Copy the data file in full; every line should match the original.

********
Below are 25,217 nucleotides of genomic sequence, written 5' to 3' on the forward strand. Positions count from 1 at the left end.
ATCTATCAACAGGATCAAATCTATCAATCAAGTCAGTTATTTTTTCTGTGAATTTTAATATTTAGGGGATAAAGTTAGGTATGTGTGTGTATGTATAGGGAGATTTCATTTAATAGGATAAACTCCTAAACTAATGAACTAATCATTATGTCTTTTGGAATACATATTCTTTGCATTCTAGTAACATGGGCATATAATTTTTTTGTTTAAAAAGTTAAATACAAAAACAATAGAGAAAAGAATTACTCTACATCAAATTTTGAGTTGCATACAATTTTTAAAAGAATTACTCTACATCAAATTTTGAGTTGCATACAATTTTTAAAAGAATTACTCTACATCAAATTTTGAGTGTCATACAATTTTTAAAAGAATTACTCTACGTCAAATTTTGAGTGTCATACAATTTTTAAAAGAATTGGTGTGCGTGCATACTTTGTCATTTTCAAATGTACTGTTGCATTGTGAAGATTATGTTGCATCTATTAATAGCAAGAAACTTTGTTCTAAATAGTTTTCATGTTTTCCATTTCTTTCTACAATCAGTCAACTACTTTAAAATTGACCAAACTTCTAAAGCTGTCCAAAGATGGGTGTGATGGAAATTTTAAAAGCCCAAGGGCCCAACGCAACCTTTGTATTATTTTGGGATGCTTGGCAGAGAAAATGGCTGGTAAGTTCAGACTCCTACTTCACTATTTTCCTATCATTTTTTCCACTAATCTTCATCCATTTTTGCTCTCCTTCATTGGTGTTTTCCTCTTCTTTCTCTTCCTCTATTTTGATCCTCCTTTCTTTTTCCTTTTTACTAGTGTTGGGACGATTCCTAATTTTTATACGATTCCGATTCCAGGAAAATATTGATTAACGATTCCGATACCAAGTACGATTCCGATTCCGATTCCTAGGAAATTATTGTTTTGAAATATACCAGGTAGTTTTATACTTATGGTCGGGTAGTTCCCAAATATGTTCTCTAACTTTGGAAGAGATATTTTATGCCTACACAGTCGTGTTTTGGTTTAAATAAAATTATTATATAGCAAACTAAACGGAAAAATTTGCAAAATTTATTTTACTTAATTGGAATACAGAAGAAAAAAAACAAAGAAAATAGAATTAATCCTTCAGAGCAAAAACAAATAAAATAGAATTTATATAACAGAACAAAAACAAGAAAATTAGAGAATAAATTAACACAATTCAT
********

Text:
Below are 25,217 nucleotides of genomic sequence, written 5' to 3' on the forward strand. Positions count from 1 at the left end.
ATCTATCAACAGGATCAAATCTATCAATCAAGTCAGTTATTTTTTCTGTGAATTTTAATATTTAGGGGATAAAGTTAGGTATGTGTGTGTATGTATAGGGAGATTTCATTTAATAGGATAAACTCCTAAACTAATGAACTAATCATTATGTCTTTTGGAATACATATTCTTTGCATTCTAGTAACATGGGCATATAATTTTTTTGTTTAAAAAGTTAAATACAAAAACAATAGAGAAAAGAATTACTCTACATCAAATTTTGAGTTGCATACAATTTTTAAAAGAATTACTCTACATCAAATTTTGAGTTGCATACAATTTTTAAAAGAATTACTCTACATCAAATTTTGAGTGTCATACAATTTTTAAAAGAATTACTCTACGTCAAATTTTGAGTGTCATACAATTTTTAAAAGAATTGGTGTGCGTGCATACTTTGTCATTTTCAAATGTACTGTTGCATTGTGAAGATTATGTTGCATCTATTAATAGCAAGAAACTTTGTTCTAAATAGTTTTCATGTTTTCCATTTCTTTCTACAATCAGTCAACTACTTTAAAATTGACCAAACTTCTAAAGCTGTCCAAAGATGGGTGTGATGGAAATTTTAAAAGCCCAAGGGCCCAACGCAACCTTTGTATTATTTTGGGATGCTTGGCAGAGAAAATGGCTGGTAAGTTCAGACTCCTACTTCACTATTTTCCTATCATTTTTTCCACTAATCTTCATCCATTTTTGCTCTCCTTCATTGGTGTTTTCCTCTTCTTTCTCTTCCTCTATTTTGATCCTCCTTTCTTTTTCCTTTTTACTAGTGTTGGGACGATTCCTAATTTTTATACGATTCCGATTCCAGGAAAATATTGATTAACGATTCCGATACCAAGTACGATTCCGATTCCGATTCCTAGGAAATTATTGTTTTGAAATATACCAGGTAGTTTTATACTTATGGTCGGGTAGTTCCCAAATATGTTCTCTAACTTTGGAAGAGATATTTTATGCCTACACAGTCGTGTTTTGGTTTAAATAAAATTATTATATAGCAAACTAAACGGAAAAATTTGCAAAATTTATTTTACTTAATTGGAATACAGAAGAAAAAAAACAAAGAAAATAGAATTAATCCTTCAGAGCAAAAACAAATAAAATAGAATTTATATAACAGAACAAAAACAAGAAAATTAGAGAATAAATTAACACAATTCAT